Table Set for Australian Rate Hike Tuesday

March 1, 2010

A failure of the Reserve Bank of Australia to signal a 25-basis point cash rate increase to 4.0% at 01:30 GMT tomorrow (20:30 EST Monday) would constitute a breakdown in communication with the market.  Clues have been given that February’s decision to retain a 3.75% level after three increases in 4Q09 was no more than a pause in an uptrend to more normal levels.

  • The quarterly Monetary Policy Statement revised projected GDP growth higher to a range of 3.25-3.5%.  Core inflation was also revised to a higher trajectory, bottoming out sooner and above what had been assumed previously.  Business investment was called very buoyant.  Construction and public investment are rising, and pieces are falling into place for accelerating personal consumption.
  • Minutes from February’s monthly policy meeting called the decision not to tighten “finely balanced.”  While a 3.75% cash rate is no longer “exceptionally accommodative,” the minutes warn that further rate increases will be necessary if economic conditions improve as expected.
  • Australian growth tends to pick up when either commodity prices rise, or Asian economies, especially China, improve.  Both conditions are now being met.  In December, exports and imports posted on-month advances of 3.5% and 5.8%.
  • Australian jobs increased at a 4.6% annualized rate in the three months to January, and the jobless rate continues to fall.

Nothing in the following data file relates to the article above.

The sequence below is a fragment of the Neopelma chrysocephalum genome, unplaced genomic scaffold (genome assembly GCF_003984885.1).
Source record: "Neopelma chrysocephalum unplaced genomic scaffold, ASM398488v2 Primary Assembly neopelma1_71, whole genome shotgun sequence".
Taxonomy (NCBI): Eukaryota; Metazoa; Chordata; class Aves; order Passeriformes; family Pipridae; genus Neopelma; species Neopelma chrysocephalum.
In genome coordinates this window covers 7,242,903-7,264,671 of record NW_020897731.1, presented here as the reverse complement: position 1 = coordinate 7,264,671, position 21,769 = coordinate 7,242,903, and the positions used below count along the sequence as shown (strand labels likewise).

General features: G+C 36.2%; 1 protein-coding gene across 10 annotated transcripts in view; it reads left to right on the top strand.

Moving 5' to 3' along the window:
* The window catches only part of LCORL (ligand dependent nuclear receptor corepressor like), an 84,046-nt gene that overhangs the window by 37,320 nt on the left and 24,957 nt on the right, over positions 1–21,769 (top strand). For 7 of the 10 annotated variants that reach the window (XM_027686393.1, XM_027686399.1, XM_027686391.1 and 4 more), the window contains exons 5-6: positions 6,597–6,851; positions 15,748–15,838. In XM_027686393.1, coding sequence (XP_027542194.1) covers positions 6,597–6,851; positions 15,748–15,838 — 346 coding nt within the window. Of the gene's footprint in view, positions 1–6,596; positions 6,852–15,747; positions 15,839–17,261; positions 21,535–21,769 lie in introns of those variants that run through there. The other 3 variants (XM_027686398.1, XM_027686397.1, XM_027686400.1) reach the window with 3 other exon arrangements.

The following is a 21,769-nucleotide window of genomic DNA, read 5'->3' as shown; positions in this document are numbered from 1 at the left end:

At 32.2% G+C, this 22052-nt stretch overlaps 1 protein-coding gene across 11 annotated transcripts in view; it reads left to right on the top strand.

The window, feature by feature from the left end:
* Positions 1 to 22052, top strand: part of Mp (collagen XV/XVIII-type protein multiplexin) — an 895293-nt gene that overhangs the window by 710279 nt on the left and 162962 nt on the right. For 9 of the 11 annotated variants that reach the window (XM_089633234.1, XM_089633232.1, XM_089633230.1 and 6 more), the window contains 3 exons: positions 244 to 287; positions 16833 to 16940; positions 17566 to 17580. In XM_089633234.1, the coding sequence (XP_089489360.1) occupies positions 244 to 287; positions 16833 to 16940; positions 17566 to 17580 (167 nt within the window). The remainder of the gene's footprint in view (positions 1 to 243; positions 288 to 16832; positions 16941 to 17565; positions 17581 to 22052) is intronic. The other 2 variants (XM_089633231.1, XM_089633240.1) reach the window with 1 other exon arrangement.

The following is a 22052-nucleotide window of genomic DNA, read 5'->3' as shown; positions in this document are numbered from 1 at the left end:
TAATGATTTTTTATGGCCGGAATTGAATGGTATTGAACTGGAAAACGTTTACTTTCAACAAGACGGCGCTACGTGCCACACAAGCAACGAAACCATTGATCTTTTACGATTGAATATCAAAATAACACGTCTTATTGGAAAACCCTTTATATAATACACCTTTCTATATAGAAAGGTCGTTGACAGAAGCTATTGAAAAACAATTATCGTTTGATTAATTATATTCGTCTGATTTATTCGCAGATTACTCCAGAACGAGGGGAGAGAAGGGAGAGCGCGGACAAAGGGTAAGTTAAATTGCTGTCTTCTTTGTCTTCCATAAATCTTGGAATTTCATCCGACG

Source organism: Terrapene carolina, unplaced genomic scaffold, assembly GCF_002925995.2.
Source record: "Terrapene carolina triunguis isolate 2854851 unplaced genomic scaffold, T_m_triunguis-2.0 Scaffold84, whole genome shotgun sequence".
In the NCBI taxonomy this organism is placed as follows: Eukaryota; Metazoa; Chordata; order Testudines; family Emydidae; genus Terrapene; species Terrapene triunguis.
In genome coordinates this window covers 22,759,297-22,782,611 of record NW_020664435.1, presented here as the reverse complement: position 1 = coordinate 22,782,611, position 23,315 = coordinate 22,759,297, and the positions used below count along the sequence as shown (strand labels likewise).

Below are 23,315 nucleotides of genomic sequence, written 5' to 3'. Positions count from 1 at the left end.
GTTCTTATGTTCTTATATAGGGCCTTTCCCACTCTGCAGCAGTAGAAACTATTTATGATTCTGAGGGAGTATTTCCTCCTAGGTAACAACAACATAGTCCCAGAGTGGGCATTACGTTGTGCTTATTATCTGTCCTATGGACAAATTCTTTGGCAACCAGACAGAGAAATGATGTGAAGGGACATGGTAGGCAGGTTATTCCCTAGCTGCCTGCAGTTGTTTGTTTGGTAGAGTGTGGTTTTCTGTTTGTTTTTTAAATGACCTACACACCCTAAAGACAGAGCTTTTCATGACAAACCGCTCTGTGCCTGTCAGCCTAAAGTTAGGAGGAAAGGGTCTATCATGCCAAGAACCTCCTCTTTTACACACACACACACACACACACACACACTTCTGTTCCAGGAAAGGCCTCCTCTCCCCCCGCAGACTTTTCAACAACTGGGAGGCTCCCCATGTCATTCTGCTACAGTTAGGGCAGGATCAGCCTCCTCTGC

• Governor Stevens said this week that banks are reasonably managed and that Australia’s economy is emerging from the financial crisis in comparatively sound shape.  RBA officials believe that very low rates retained when they no longer are necessary is a recipe for asset bubbles.
  • The factory-sector purchasing manager index jumped 2.8 points in January to 53.8.  Production went up 4.2 points to 55.7.  Prices matched that incremental gain and moved above 50.  Orders remained high with a reading of 56.0.
  • Core CPI of 3.6% is still higher than the pace that officials favor.
  • The Aussie dollar has continued to pivot around 90 U.S. cents.  If it instead had appreciated significantly since the February meeting, officials might be more predisposed to extending the policy pause another month.

The cash rate crested at 7.25% in the prior business cycle.  It’s possible that 7.25% then is like 6.25% in the wake of the global financial market debacle, but that would still leave the present rate about 300 basis points shy of the degree of restraint in mid-2008.  By starting to raise rates in October, the central bank has the luxury to move in small increments.  Banks that delay the first move like the Fed and ECB may find they have less discretion when the time comes to raise interest rates.  Only a 25-bp Australian increase is priced into the market, which seems suitable for that country.

Copyright Larry Greenberg 2010.  All rights reserved.  No secondary distribution without express permission.



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